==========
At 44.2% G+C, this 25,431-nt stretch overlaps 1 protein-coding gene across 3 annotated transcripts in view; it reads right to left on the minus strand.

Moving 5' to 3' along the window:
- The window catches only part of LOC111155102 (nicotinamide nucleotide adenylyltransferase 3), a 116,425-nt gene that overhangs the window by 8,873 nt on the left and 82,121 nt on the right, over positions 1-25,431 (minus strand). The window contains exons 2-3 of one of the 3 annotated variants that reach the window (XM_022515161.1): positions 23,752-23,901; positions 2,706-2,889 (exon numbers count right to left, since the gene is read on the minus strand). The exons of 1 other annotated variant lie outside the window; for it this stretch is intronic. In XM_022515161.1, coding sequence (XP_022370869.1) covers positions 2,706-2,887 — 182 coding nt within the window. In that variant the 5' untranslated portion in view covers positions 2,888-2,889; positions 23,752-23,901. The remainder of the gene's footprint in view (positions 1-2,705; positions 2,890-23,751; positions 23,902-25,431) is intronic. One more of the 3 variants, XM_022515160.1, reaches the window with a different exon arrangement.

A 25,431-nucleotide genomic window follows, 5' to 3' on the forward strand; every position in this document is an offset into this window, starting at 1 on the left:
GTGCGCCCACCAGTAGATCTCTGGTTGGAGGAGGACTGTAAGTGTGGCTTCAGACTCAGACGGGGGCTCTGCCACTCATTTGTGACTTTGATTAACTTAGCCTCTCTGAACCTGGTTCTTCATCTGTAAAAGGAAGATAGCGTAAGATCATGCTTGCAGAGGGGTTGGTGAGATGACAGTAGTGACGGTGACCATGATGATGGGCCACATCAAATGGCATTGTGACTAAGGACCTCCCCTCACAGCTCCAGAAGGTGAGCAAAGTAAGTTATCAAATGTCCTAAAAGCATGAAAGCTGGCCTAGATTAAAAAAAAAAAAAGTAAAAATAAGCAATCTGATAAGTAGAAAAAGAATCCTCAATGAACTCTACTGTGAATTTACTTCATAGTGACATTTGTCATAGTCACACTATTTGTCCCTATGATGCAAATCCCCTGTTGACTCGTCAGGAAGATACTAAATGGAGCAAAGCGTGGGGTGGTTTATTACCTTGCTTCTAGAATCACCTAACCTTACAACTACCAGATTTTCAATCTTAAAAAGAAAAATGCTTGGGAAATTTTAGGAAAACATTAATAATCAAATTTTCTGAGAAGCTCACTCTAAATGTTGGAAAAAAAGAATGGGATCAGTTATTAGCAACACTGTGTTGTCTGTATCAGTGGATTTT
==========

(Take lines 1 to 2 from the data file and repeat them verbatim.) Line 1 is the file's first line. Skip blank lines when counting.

At 44.2% G+C, this 25,431-nt stretch overlaps 1 protein-coding gene across 3 annotated transcripts in view; it reads right to left on the minus strand.

Moving 5' to 3' along the window: